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Judge Refuses To Marry Gay Couple

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  • #46
    To repeat myself - there is no issue at all. The ceremony is mere window dressing - it has no effect in law. Sign the papers, congrats, you're married as far as the law is concerned. That's it - it's over.

    A judge's duty is to decide matters of law - and to recuse himself when there is a conflict that might affect his judgment. Declining to do something that has no effect in law is no abdication of duty whatsoever. Even if it had an effect, recusal is the appropriate response. A judge should never involve himself in matters of law where his impartiality may be rightfully questioned - which is why recusal exists.

    There. Is. No. Issue.
    "He is no fool who gives what he cannot keep to gain that which he cannot lose." - Jim Elliot

    "Forgiveness is the way of love." Gary Chapman

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    • #47
      Originally posted by lao tzu View Post
      Y'all are free to hop on whatever hobby horse you find most comfortable, but if you're going to quote my post when doing so, you really should respond to it. Apparently you're sensitive to charges of bigotry, so sensitive you defend yourself before any accusation has been made. Kinda telling, in the proverbial 28:1 kinda way.



      I'm vegetarian, dude. If you really wanted to go there, you should have asked if I sample all the dishes at the pot luck. No, I don't, but then again, neither does anyone else. Some of that stuff is just hideous.

      Now I've been told I'm welcome to pray in a mosque, but that's never been a requirement for admission. I do give alms to the monks in the temple, and light incense, though I don't go beyond a fairly minimal gesture of respect to the images of the boddhisatvas. I don't prostrate. I was once boxed into the prayer area in a mosque by a human swarm during a religious festival. There was no way to exit gracefully after their heads hit the floor; it was beyond packed. In the event, I sidled up to the nearest pillar, bowed my head and put my hand over my heart until they'd finished their raka'at. Similarly, when visiting my brother's church, I exit the pew with his parishioners, step aside while they head for communion, sit down, and then rejoin the queue to take my seat as they come back.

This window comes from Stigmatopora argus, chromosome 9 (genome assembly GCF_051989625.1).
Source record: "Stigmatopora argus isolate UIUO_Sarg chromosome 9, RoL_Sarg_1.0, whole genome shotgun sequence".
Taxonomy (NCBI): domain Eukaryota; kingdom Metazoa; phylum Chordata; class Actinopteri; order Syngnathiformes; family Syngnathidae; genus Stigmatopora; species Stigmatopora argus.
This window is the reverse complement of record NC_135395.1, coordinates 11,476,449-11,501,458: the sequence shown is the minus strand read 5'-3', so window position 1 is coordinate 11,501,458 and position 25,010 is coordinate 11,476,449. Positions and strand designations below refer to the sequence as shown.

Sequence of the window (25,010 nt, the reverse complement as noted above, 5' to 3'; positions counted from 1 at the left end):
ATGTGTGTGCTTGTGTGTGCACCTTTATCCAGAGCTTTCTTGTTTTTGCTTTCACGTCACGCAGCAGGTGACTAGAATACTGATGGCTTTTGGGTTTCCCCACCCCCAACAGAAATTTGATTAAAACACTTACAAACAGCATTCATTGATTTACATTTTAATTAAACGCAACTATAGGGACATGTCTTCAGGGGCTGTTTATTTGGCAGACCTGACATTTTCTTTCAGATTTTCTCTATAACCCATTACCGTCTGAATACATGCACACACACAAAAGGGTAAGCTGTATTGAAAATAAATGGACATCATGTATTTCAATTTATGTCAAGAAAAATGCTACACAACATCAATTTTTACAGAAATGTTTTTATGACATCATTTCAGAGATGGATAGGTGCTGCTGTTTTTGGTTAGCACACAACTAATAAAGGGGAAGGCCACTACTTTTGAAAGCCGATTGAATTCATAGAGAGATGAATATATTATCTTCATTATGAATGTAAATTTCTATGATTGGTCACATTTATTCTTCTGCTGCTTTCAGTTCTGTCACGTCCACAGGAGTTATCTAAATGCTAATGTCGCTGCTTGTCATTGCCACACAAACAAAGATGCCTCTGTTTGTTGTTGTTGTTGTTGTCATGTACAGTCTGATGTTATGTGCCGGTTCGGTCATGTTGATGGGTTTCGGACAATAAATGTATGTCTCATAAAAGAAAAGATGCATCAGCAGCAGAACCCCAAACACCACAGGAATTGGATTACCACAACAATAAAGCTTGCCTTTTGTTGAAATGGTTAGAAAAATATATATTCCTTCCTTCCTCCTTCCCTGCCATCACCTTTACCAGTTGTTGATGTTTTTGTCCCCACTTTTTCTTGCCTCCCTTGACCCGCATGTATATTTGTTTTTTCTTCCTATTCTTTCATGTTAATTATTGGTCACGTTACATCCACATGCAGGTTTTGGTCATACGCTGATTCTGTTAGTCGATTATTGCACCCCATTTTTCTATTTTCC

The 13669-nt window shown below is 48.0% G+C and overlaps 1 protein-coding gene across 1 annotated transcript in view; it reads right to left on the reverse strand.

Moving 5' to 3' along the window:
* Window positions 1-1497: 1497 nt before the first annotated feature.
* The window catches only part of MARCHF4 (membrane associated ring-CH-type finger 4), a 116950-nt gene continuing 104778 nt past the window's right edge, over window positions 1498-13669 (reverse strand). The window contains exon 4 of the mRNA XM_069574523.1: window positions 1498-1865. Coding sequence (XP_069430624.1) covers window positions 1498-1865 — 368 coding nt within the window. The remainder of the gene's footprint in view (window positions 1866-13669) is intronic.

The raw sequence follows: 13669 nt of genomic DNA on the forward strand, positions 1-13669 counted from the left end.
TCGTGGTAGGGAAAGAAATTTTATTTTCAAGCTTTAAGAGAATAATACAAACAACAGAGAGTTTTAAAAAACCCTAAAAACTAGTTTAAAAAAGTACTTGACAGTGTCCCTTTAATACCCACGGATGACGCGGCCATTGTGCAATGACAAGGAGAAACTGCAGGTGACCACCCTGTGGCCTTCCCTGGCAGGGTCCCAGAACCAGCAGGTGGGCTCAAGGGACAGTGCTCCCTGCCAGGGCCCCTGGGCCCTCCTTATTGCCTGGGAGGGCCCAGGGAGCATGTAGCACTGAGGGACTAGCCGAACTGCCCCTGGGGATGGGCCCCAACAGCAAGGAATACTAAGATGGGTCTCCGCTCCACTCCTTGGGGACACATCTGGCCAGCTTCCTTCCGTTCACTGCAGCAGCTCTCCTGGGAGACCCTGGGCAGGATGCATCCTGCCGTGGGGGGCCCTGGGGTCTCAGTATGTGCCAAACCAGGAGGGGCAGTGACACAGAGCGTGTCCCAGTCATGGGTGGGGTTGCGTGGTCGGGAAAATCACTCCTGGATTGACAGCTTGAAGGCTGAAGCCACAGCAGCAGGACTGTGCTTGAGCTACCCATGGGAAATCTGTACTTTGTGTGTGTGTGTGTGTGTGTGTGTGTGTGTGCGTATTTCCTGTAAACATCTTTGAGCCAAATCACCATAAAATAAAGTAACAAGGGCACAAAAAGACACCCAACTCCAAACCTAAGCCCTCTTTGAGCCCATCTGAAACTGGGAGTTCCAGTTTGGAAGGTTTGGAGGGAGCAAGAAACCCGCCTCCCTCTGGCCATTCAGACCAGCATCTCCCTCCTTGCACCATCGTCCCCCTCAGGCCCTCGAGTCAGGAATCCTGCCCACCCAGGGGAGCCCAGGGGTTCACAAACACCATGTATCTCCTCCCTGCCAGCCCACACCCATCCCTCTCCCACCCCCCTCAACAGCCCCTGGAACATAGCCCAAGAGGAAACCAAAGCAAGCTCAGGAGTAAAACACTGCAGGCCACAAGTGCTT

All of these omissions attracted attention, but no one had any issues with them because I'd gone to to the minimal trouble needed to show sympathy for their beliefs. These were simple, painless, but otherwise unremarkable gestures of respect paid to adherents in their places of worship. If I didn't feel comfortable performing them, I wouldn't visit temples, mosques, or churches, a point you've artlessly elided here.

      A civil ceremony in front of a judge or a justice of the peace comes with a common expression for us yanks.

      We call it "not a church wedding."

      The judge in question here apparently feels the need to insert his religious meanings into our secular ceremony. This is wholly inappropriate. It's not his church, these are not his parishioners, and moreover to the contrary, this is the designated space in our society for a non-religious wedding. To give the guy the credit he's due, he did wish them well after finding someone else to perform the ceremony. Kudos for that, but considering his other duties, it's still quite troubling. If he's not willing to recognize our non-religious weddings, "So help me God," I'd question his ability to recognize my non-religious oath.